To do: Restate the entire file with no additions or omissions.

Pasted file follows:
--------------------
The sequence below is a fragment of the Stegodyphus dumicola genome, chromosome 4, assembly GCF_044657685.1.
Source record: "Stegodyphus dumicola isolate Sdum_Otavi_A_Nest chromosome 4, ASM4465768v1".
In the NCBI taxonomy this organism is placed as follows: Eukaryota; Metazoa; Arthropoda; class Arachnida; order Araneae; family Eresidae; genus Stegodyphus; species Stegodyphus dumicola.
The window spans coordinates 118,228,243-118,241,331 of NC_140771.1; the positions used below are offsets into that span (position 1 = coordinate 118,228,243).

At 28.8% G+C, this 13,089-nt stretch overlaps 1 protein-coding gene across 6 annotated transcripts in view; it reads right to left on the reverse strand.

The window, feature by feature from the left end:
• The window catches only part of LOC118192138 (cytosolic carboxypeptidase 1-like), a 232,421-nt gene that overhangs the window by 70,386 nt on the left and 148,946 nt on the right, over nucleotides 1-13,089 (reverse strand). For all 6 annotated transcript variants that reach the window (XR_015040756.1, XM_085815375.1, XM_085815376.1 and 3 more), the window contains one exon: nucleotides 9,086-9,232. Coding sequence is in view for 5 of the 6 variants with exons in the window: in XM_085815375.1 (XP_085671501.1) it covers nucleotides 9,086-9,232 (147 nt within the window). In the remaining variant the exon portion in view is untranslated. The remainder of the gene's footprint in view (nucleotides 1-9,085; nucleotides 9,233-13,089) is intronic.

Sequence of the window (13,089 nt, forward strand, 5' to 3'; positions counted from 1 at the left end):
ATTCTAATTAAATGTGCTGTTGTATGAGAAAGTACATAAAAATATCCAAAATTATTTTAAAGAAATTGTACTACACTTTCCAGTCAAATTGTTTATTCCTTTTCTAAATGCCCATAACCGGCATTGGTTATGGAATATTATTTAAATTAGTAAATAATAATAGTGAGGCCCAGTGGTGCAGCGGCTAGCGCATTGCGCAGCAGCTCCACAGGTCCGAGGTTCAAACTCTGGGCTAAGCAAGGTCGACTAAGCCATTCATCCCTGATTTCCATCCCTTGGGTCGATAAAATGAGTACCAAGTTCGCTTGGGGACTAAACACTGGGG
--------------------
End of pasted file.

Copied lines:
The sequence below is a fragment of the Stegodyphus dumicola genome, chromosome 4, assembly GCF_044657685.1.
Source record: "Stegodyphus dumicola isolate Sdum_Otavi_A_Nest chromosome 4, ASM4465768v1".
In the NCBI taxonomy this organism is placed as follows: Eukaryota; Metazoa; Arthropoda; class Arachnida; order Araneae; family Eresidae; genus Stegodyphus; species Stegodyphus dumicola.
The window spans coordinates 118,228,243-118,241,331 of NC_140771.1; the positions used below are offsets into that span (position 1 = coordinate 118,228,243).

At 28.8% G+C, this 13,089-nt stretch overlaps 1 protein-coding gene across 6 annotated transcripts in view; it reads right to left on the reverse strand.

The window, feature by feature from the left end:
• The window catches only part of LOC118192138 (cytosolic carboxypeptidase 1-like), a 232,421-nt gene that overhangs the window by 70,386 nt on the left and 148,946 nt on the right, over nucleotides 1-13,089 (reverse strand). For all 6 annotated transcript variants that reach the window (XR_015040756.1, XM_085815375.1, XM_085815376.1 and 3 more), the window contains one exon: nucleotides 9,086-9,232. Coding sequence is in view for 5 of the 6 variants with exons in the window: in XM_085815375.1 (XP_085671501.1) it covers nucleotides 9,086-9,232 (147 nt within the window). In the remaining variant the exon portion in view is untranslated. The remainder of the gene's footprint in view (nucleotides 1-9,085; nucleotides 9,233-13,089) is intronic.

Sequence of the window (13,089 nt, forward strand, 5' to 3'; positions counted from 1 at the left end):
ATTCTAATTAAATGTGCTGTTGTATGAGAAAGTACATAAAAATATCCAAAATTATTTTAAAGAAATTGTACTACACTTTCCAGTCAAATTGTTTATTCCTTTTCTAAATGCCCATAACCGGCATTGGTTATGGAATATTATTTAAATTAGTAAATAATAATAGTGAGGCCCAGTGGTGCAGCGGCTAGCGCATTGCGCAGCAGCTCCACAGGTCCGAGGTTCAAACTCTGGGCTAAGCAAGGTCGACTAAGCCATTCATCCCTGATTTCCATCCCTTGGGTCGATAAAATGAGTACCAAGTTCGCTTGGGGACTAAACACTGGGG